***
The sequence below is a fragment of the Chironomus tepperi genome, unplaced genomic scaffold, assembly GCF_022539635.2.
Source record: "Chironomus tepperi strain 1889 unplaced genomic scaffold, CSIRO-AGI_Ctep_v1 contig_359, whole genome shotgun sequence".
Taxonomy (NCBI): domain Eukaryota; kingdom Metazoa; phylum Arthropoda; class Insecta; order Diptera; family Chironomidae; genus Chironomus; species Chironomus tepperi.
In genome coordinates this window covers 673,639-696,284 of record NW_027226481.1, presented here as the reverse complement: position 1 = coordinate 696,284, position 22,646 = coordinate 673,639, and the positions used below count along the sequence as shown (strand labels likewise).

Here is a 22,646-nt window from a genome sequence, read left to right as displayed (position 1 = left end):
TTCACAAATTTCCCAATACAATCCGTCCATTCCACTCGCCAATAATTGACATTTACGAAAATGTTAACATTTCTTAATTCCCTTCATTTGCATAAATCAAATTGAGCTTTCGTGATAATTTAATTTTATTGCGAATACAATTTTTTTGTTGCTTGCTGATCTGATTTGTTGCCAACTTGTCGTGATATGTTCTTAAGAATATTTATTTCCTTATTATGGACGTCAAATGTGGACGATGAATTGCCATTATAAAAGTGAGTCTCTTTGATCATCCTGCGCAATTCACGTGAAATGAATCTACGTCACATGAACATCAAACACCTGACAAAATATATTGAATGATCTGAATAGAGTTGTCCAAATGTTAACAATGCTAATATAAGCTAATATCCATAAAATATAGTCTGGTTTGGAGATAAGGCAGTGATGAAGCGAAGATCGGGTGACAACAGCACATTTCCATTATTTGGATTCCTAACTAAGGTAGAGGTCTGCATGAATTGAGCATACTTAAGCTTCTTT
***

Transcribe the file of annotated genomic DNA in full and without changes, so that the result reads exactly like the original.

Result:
The sequence below is a fragment of the Chironomus tepperi genome, unplaced genomic scaffold, assembly GCF_022539635.2.
Source record: "Chironomus tepperi strain 1889 unplaced genomic scaffold, CSIRO-AGI_Ctep_v1 contig_359, whole genome shotgun sequence".
Taxonomy (NCBI): domain Eukaryota; kingdom Metazoa; phylum Arthropoda; class Insecta; order Diptera; family Chironomidae; genus Chironomus; species Chironomus tepperi.
In genome coordinates this window covers 673,639-696,284 of record NW_027226481.1, presented here as the reverse complement: position 1 = coordinate 696,284, position 22,646 = coordinate 673,639, and the positions used below count along the sequence as shown (strand labels likewise).

Here is a 22,646-nt window from a genome sequence, read left to right as displayed (position 1 = left end):
TTCACAAATTTCCCAATACAATCCGTCCATTCCACTCGCCAATAATTGACATTTACGAAAATGTTAACATTTCTTAATTCCCTTCATTTGCATAAATCAAATTGAGCTTTCGTGATAATTTAATTTTATTGCGAATACAATTTTTTTGTTGCTTGCTGATCTGATTTGTTGCCAACTTGTCGTGATATGTTCTTAAGAATATTTATTTCCTTATTATGGACGTCAAATGTGGACGATGAATTGCCATTATAAAAGTGAGTCTCTTTGATCATCCTGCGCAATTCACGTGAAATGAATCTACGTCACATGAACATCAAACACCTGACAAAATATATTGAATGATCTGAATAGAGTTGTCCAAATGTTAACAATGCTAATATAAGCTAATATCCATAAAATATAGTCTGGTTTGGAGATAAGGCAGTGATGAAGCGAAGATCGGGTGACAACAGCACATTTCCATTATTTGGATTCCTAACTAAGGTAGAGGTCTGCATGAATTGAGCATACTTAAGCTTCTTT